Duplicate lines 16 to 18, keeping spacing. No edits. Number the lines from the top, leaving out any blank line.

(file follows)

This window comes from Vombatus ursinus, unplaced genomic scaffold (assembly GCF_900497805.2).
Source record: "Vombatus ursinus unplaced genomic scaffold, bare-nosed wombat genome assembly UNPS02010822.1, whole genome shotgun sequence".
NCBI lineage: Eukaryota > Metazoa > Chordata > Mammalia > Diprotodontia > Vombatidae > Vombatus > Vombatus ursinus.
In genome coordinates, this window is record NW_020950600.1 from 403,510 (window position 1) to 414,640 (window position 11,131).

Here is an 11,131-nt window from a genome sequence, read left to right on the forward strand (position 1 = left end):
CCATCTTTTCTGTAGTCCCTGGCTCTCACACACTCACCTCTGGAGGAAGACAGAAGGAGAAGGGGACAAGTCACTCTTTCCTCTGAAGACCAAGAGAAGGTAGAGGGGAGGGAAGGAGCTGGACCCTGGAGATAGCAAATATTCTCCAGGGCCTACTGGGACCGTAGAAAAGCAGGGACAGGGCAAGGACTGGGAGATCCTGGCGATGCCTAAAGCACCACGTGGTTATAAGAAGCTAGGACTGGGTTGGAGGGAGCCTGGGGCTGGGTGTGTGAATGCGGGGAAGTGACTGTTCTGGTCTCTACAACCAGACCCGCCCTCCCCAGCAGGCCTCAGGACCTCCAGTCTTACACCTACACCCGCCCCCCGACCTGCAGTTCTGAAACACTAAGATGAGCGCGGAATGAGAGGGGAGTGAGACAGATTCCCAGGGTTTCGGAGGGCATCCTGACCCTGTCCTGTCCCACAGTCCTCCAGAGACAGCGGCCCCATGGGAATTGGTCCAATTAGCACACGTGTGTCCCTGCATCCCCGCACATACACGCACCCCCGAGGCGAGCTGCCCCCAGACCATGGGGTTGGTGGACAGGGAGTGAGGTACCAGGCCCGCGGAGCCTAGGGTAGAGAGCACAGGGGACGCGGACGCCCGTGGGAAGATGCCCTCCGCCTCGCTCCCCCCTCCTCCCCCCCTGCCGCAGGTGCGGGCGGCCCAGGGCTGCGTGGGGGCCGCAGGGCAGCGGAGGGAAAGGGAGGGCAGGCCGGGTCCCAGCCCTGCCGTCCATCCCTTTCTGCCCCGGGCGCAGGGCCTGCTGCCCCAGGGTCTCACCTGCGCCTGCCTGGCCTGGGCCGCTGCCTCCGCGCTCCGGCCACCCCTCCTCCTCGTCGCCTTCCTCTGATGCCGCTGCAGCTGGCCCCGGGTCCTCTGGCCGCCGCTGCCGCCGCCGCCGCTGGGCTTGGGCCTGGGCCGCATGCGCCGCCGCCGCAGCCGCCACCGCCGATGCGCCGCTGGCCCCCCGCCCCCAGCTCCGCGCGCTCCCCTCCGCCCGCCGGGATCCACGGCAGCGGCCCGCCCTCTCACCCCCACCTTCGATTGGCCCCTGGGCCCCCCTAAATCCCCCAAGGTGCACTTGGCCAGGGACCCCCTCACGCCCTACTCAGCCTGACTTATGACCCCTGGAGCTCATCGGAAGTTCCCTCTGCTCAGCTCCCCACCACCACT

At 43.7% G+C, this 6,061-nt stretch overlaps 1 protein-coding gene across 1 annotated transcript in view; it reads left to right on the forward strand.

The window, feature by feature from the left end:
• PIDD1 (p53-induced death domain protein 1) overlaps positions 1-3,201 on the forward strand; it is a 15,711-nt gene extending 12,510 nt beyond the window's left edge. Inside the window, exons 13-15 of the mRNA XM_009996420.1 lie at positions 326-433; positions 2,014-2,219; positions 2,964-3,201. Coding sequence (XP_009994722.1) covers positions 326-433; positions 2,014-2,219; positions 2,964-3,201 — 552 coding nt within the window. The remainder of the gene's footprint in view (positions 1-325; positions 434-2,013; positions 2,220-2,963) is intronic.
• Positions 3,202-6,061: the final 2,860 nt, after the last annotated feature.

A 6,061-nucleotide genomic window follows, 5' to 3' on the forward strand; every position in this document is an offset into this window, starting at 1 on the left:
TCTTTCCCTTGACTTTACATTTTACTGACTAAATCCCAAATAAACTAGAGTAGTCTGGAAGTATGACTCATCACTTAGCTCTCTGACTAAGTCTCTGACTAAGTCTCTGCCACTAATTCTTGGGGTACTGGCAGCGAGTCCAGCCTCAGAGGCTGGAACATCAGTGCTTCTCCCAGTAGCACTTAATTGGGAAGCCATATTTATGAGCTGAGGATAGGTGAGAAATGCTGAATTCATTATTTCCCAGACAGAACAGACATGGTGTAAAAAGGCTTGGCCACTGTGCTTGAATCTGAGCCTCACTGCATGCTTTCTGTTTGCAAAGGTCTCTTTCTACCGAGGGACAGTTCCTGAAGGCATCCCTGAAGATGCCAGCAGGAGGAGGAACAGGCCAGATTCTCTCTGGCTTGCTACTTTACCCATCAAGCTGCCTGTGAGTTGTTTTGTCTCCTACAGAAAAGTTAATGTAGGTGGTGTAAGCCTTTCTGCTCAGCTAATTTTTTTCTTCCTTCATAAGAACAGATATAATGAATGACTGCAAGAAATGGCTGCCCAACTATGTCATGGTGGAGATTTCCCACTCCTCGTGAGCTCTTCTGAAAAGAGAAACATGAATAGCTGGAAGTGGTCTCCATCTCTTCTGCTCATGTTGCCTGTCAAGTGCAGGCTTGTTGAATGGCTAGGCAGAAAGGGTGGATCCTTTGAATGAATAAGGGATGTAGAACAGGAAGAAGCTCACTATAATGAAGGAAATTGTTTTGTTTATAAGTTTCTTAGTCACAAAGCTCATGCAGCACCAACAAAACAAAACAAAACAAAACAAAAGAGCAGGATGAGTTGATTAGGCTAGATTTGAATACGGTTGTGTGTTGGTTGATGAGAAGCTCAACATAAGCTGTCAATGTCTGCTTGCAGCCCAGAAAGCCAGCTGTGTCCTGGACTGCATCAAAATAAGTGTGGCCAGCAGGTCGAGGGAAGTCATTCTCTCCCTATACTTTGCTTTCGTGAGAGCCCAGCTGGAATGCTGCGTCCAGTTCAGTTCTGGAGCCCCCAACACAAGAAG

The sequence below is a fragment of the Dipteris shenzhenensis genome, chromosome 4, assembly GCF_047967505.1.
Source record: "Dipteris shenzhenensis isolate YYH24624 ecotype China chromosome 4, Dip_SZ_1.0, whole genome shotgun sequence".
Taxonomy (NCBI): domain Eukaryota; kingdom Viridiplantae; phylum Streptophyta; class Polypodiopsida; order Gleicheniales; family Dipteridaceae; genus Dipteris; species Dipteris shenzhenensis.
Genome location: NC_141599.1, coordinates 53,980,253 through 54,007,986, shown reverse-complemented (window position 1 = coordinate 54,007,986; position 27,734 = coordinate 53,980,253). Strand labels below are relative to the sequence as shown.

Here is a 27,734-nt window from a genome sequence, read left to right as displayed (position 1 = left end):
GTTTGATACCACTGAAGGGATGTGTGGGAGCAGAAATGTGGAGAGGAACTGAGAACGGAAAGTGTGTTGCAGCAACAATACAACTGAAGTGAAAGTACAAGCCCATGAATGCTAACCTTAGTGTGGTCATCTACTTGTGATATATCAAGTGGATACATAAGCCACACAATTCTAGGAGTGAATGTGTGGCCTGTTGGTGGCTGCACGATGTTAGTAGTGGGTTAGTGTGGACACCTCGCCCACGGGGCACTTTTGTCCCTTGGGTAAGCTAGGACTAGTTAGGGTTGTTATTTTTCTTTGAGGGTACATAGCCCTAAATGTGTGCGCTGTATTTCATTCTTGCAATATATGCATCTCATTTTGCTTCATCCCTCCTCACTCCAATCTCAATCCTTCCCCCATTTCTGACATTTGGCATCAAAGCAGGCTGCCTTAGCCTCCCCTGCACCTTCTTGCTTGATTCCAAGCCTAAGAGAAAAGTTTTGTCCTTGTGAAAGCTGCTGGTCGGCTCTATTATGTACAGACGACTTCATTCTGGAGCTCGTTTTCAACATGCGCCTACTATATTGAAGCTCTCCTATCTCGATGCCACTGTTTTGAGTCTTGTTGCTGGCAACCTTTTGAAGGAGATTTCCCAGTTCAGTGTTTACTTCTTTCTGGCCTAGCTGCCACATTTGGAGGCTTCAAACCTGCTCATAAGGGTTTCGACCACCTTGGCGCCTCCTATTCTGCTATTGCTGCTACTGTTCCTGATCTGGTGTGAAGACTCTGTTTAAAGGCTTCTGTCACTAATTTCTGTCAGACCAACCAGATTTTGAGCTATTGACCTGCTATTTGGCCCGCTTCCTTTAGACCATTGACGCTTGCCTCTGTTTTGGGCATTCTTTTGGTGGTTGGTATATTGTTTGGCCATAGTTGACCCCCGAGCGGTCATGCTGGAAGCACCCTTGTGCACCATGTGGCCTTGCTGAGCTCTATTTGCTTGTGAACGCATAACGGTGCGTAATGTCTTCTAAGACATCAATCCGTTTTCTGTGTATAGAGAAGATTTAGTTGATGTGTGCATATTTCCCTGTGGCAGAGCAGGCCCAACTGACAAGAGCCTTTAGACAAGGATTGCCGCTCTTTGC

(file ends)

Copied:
Genome location: NC_141599.1, coordinates 53,980,253 through 54,007,986, shown reverse-complemented (window position 1 = coordinate 54,007,986; position 27,734 = coordinate 53,980,253). Strand labels below are relative to the sequence as shown.

Here is a 27,734-nt window from a genome sequence, read left to right as displayed (position 1 = left end):
GTTTGATACCACTGAAGGGATGTGTGGGAGCAGAAATGTGGAGAGGAACTGAGAACGGAAAGTGTGTTGCAGCAACAATACAACTGAAGTGAAAGTACAAGCCCATGAATGCTAACCTTAGTGTGGTCATCTACTTGTGATATATCAAGTGGATACATAAGCCACACAATTCTAGGAGTGAATGTGTGGCCTGTTGGTGGCTGCACGATGTTAGTAGTGGGTTAGTGTGGACACCTCGCCCACGGGGCACTTTTGTCCCTTGGGTAAGCTAGGACTAGTTAGGGTTGTTATTTTTCTTTGAGGGTACATAGCCCTAAATGTGTGCGCTGTATTTCATTCTTGCAATATATGCATCTCATTTTGCTTCATCCCTCCTCACTCCAATCTCAATCCTTCCCCCATTTCTGACATTTGGCATCAAAGCAGGCTGCCTTAGCCTCCCCTGCACCTTCTTGCTTGATTCCAAGCCTAAGAGAAAAGTTTTGTCCTTGTGAAAGCTGCTGGTCGGCTCTATTATGTACAGACGACTTCATTCTGGAGCTCGTTTTCAACATGCGCCTACTATATTGAAGCTCTCCTATCTCGATGCCACTGTTTTGAGTCTTGTTGCTGGCAACCTTTTGAAGGAGATTTCCCAGTTCAGTGTTTACTTCTTTCTGGCCTAGCTGCCACATTTGGAGGCTTCAAACCTGCTCATAAGGGTTTCGACCACCTTGGCGCCTCCTATTCTGCTATTGCTGCTACTGTTCCTGATCTGGTGTGAAGACTCTGTTTAAAGGCTTCTGTCACTAATTTCTGTCAGACCAACCAGATTTTGAGCTATTGACCTGCTATTTGGCCCGCTTCCTTTAGACCATTGACGCTTGCCTCTGTTTTGGGCATTCTTTTGGTGGTTGGTATATTGTTTGGCCATAGTTGACCCCCGAGCGGTCATGCTGGAAGCACCCTTGTGCACCATGTGGCCTTGCTGAGCTCTATTTGCTTGTGAACGCATAACGGTGCGTAATGTCTTCTAAGACATCAATCCGTTTTCTGTGTATAGAGAAGATTTAGTTGATGTGTGCATATTTCCCTGTGGCAGAGCAGGCCCAACTGACAAGAGCCTTTAGACAAGGATTGCCGCTCTTTGC